• I hope you are taking some time this week to relax after your marathon, your poor body needs it, then you can attack the next one 🙂

  • Thanks Carly 🙂 Yes, you are right on time for this. I love the word niggles, but glad to hear you use it also….not just a British thing then!

  • Yay! Takes time right, but once we learn it…so worthwhile 🙂

  • You need to sometimes my friend 🙂 Even if you are not racing much, or elite, your body is only human, so it is okay to take a few days, you will come back refreshed 🙂

    Yep, I really did, and I loved every bite!

  • Do not worry about the weight gain. Like I said, your body cannot and should not stay at the same weight year round. I gain around 5lbs, but there is nothing wrong with that….and I mean that! Besides, your body will thank you, and it will fall right off when you start again. Give it a try 🙂

  • I completely agree with the need to have time off, and I really like your points here – very well thought out! But .. oreo crusted chicken sandwich? Call me crazy, but that doesn't even sound that good!! :). Glad you indulge when you want to, though!! Good luck with the rest!

  • Another great post, Tina. I love that you are so grounded even though you are performing at the highest levels. I agree this is so incredibly important, and taking a break allows us to come back stronger and full of more passion. I'm running the Chicago Marathon too and hope we'll get to meet in person 🙂 xo

  • I was planning to take 5-7 days off training after my goal race, then got injured and couldn't run my goal race :(. I've never actually taken more than maybe 3 days off after a race but this is a really good idea. I am planning to take a full week off next time, because I noticed after my injury initially happened… I did not miss running for 7-10 days at all and I really *enjoyed* the break (obviously not the circumstances and timing, but still). I thought I'd miss running more than I do, but now that I think about it, my body really needed a break.

  • Great advice! I'm always impatient to get going again, but after facing an injury I am definitely going to train smarter and following this advice post race is definitely going to be incorporated!

    I can't wait to follow your training on your way to Chicago! I feel like a first marathon is such a learning experience and now that you know what you could have done better I have no doubt you will rock it!

  • Resting strengthens you, not weakens. I think it's so important to rest. Great tips. I love these posts you've been posting on running 😀

  • I feel so much better after reading this post!! I am almost done with my week off of running. Last week I felt burned out from running and I really wanted to take some time off. Now I'm ready to get back going again! Absence really does make the heart grow fonder! It's so weird to have all of this time that would normally be spent running!! Thanks for this Tina! btw, love the new header!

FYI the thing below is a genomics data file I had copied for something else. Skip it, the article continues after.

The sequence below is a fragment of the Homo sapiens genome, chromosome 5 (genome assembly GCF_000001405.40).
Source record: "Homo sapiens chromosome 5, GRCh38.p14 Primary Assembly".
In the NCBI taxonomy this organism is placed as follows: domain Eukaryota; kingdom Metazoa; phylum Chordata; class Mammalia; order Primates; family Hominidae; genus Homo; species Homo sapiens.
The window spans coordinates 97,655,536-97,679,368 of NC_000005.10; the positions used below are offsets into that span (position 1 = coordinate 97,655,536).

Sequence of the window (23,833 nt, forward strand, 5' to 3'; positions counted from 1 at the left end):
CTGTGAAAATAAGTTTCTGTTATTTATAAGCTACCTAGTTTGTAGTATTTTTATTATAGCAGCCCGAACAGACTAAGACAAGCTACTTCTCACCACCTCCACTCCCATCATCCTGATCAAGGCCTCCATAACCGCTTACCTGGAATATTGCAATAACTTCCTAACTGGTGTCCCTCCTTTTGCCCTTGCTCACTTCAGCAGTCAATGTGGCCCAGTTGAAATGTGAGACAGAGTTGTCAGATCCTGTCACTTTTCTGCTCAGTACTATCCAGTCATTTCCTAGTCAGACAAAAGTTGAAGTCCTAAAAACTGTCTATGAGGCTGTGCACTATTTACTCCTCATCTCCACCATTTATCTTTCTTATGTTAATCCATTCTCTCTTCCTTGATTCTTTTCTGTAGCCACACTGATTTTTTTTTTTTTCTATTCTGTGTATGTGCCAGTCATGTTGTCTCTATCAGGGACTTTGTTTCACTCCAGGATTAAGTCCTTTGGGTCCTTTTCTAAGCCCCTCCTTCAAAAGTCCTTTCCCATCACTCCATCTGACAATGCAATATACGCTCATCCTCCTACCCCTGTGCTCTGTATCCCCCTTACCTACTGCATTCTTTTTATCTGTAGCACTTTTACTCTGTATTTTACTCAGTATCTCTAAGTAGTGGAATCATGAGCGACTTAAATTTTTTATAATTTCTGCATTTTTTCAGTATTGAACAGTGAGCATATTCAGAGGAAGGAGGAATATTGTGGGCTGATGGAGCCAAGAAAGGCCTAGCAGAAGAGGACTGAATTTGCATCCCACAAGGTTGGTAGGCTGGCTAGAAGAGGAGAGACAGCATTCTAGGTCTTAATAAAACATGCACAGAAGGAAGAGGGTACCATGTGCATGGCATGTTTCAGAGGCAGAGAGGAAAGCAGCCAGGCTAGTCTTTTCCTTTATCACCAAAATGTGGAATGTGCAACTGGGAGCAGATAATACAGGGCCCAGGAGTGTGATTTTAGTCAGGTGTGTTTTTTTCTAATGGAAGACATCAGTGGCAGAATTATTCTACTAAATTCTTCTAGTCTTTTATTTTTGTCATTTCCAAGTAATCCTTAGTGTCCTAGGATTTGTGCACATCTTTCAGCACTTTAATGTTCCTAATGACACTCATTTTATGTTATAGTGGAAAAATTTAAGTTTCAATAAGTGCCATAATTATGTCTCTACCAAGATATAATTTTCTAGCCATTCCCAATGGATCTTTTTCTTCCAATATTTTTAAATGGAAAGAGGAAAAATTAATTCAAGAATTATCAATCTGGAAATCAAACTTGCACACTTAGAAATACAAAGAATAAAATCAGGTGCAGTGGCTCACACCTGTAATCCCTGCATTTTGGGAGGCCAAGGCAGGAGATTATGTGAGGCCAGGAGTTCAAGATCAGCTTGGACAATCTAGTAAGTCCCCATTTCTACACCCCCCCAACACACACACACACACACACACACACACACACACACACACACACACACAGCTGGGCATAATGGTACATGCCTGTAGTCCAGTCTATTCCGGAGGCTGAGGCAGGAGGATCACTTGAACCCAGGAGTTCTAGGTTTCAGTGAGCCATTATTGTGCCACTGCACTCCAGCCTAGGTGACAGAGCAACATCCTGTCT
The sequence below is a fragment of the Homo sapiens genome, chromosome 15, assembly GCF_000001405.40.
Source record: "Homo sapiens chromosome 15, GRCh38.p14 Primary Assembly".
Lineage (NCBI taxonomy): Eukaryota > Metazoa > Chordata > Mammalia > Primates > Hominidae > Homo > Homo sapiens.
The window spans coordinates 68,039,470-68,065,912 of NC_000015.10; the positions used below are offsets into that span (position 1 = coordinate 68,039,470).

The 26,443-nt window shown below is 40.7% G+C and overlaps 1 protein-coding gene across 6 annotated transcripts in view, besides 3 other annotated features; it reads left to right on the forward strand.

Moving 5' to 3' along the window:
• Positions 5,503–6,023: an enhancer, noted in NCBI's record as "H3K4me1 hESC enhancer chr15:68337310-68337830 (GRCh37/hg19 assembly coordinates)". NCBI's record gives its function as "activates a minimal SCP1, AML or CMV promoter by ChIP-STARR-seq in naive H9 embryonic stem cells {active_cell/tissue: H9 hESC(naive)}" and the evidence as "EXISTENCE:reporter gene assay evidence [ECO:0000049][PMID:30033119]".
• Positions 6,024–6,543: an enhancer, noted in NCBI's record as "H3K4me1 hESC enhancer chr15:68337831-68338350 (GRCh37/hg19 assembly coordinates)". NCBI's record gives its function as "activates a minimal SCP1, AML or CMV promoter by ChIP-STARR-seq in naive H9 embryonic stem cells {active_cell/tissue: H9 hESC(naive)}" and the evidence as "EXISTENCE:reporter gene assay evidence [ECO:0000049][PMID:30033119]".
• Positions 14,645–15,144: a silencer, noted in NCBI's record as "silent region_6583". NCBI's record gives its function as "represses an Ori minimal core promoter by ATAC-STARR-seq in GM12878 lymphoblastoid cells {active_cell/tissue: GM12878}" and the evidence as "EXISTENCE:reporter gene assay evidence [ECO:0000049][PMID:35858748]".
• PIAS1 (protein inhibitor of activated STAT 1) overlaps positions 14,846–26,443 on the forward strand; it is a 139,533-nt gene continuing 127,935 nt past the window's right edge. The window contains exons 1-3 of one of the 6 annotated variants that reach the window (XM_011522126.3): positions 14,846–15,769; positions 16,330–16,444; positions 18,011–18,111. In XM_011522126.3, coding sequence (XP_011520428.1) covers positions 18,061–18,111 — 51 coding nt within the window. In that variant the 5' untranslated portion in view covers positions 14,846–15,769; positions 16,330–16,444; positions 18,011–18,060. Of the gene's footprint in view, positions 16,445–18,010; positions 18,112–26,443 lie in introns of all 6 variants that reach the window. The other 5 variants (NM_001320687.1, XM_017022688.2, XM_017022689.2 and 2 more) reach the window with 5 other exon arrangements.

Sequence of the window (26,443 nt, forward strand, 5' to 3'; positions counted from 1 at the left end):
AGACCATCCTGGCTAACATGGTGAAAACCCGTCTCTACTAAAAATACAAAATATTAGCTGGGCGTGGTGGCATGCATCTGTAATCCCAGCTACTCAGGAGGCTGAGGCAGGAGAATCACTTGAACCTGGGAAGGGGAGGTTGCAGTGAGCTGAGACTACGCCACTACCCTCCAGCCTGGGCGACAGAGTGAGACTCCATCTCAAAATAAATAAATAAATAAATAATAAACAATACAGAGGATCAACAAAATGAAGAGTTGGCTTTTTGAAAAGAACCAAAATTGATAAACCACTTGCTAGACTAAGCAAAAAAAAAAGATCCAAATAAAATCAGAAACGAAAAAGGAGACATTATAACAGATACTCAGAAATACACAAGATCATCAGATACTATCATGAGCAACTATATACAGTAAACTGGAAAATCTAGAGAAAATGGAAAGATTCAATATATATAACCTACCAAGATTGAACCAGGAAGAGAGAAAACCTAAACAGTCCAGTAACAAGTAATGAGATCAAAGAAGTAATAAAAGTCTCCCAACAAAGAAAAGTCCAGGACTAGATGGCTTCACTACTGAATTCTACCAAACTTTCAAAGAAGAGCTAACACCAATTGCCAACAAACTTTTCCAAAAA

• Thanks Megan! Hahahah thats what a lot of people say, but I LOVE sweets, so it was perfect for me 🙂

  • Thanks so much Jesica, that is lovely to hear, and YAYYY! How exciting! Yes, I definitely hope so!

  • You definitely should! even if you do have injuries, I find that it helps refresh the mind, especially if you cross trained during that injury period. Hope you do take one 🙂

  • Yeah, a lot of people are, but I think you will find it helps 🙂 Thanks so much for your support Erin, I hope you blog a little more so I can follow your journey too!

  • You are the queen of slowing down, and I knew you would have something good to say. Thanks so much!

  • Yes! So funny we took that time together, and yes I feel ready to go too now 🙂 YAY! Thanks for commenting, I was wondering what people thought!

  • Great advice Tina! I took a week off after my first half marathon and slowly eased back into it. I feel great and ready to dive into a new training routine!

  • Thanks Kris, that is so wonderful to hear someone else who believes in it too! I totally agree 🙂 Glad you made the most of it, and I am sure you will run even better for it!

  • I'm thinking that I should have taken this advice. I ran three days after the marathon and then continued to run in the following week. Then two weeks after I started to feel a new knee pain. So now I'm in PT and it looks like I may not be able to get back into training at the end of June as I had planned. I took the advice of a seasoned coach who told it was a good idea to do a shakeout run after the marathon. I think I knew I needed more rest, but coming off a huge PR I also wanted that “permission” to run. I wish I had just stuck with my gut and rested.

  • I take a week off after a big race… I maybe run 3 miles 1-2 times just to get out some lactic acid and go to yoga but other than that, just focus on letting my body rest!

  • Great post! I like that you mentioned emotions. I’m bad about post-race blues, so I bet it helps with that.